Kellysmile1The harsh internal critic was called the “pathological critic” by psychologist Eugene Sagan to describe the negative inner voice that we all possess.  I call her the “nasty girl that lives inside my head”.  Gender is a moot point, though, the pathological critic can take on either gender.  Therefore, your harsh internal voice may be a “nasty guy” if you are male. I’ll use female pronouns, but these principles apply to any “nasty” voice regardless of gender.

The thing about this nasty girl is that she thinks she’s being helpful. She seems to assume that if she beats me up enough, I will change my ways! That doesn’t usually happen, though. I tend to just feel crappy when she is saying nasty things to me. I have found it very  helpful to recognize when she’s “talking” and acknowledge her existence and what she’s “saying” by telling her, “Thank you, I hear that you think I’ll mess up that thing I’m working on, if I don’t try harder; but really, I’ve got this, thanks anyway.” Then I move on and shift my thinking. I  might have to do this several times in one hour depending on the situation!

Recognizing the difference between your own wise “voice” and the irrational nasty “voice” can be a little dificult at first. That “voice” has probably been in existence in your mind for a long time. Mindfulness can be very helpful in beginning to separate out what is the “wise” person “voice” and what is the “nasty” person “voice.” I have recently put up two videos on my You Tube channel that begin to teach the basics of mindfulness mediation. While they are not targeting the nasty and wise voices specifically, they do help you to get in touch with what’s happening in your mind and body and take you out of autpilot.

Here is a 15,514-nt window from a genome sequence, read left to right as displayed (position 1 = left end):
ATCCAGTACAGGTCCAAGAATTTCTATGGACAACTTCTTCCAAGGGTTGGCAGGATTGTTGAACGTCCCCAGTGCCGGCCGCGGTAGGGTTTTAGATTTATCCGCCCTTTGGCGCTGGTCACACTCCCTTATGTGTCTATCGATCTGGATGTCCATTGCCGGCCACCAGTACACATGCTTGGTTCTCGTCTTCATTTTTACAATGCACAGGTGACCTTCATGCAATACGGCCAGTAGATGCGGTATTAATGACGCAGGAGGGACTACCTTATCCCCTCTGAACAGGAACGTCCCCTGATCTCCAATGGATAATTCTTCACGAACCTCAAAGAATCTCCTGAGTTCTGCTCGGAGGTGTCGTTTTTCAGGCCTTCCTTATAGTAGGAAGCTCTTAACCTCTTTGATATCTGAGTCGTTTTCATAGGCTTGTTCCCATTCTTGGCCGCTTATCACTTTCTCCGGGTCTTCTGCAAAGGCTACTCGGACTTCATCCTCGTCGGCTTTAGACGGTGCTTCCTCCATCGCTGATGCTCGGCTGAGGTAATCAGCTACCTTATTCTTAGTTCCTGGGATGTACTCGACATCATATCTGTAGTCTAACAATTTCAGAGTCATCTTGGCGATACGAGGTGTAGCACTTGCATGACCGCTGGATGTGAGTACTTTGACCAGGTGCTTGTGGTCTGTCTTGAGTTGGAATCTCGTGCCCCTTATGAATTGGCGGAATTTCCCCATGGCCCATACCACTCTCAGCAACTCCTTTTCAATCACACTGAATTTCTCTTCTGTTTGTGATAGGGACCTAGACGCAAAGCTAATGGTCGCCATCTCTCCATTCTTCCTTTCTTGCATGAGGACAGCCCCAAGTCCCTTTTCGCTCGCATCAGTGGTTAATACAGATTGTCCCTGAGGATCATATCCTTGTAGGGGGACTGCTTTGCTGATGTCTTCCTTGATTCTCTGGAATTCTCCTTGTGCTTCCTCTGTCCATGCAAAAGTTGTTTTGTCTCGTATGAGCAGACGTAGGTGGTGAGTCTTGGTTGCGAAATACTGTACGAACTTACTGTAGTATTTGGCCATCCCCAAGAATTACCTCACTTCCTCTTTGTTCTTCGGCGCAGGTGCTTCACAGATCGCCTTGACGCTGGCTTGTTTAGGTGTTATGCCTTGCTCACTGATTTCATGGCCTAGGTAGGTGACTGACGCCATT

Don’t forget to subscribe to my channel to get access to all the content from past uploads as well as future uploads which will include a “Wise Voice” meditation.

Be Well and Have A Wonderful Day!

November 10, 2017

Today’s Great Idea!

Posted in cognitive behavioral therapy tagged , , at 10:07 am by kellyfdennis

cornandcloudsTake charge over the “voices” in your head today. Don’t listen to the one that says “I can’t do this”, or that one that says “I’m such an idiot”. Ignore the ones that say “I’m not good enough”, “I’m all alone, no one loves me”, “I’m such a failure”. Maybe your “voices” say “I’m defective, broken, or too needy.” Whatever the “voices” say today, give yourself a break. Even though, on some level, the “voices” (aka, negative internal dialogue), are trying to help by spurring us on to do something in a different way, ultimately, they just make us feel crummy!

Try something like, “thanks for letting me know, but that’s not really helpful right now!” Or if you’re feeling really feisty, talk back,”You know what? I am lovable; even though I make mistakes, I’m not a failure.” Or “everyone’s got stuff, mine’s just bugging me today!”

Make it a Fearless Friday and take charge of that Nasty Person inside your head!